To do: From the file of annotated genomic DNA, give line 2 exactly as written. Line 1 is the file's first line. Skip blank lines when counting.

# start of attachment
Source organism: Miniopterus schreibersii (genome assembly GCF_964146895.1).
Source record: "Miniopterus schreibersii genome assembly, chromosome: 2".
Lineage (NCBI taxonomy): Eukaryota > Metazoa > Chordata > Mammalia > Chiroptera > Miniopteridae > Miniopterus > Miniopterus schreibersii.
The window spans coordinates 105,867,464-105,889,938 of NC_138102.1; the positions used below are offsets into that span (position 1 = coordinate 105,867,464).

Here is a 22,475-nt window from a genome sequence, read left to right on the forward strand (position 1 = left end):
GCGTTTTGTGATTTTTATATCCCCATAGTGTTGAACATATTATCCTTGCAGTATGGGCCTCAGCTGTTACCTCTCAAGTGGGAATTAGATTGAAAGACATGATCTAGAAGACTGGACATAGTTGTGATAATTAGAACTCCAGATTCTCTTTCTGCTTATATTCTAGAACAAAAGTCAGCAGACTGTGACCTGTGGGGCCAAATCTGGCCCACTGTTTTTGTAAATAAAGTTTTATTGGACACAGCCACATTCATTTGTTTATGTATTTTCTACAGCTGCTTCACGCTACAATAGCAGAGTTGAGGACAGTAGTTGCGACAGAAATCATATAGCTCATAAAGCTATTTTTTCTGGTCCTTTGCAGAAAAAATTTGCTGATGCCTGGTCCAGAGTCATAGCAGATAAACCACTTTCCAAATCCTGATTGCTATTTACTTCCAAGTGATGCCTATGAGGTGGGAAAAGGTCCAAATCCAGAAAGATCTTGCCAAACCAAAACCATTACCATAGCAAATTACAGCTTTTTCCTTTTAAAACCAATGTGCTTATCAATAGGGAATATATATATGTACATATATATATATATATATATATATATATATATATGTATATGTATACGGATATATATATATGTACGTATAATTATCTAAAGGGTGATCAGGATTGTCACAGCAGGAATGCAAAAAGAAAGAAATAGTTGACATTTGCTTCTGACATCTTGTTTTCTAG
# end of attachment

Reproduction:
Source record: "Miniopterus schreibersii genome assembly, chromosome: 2".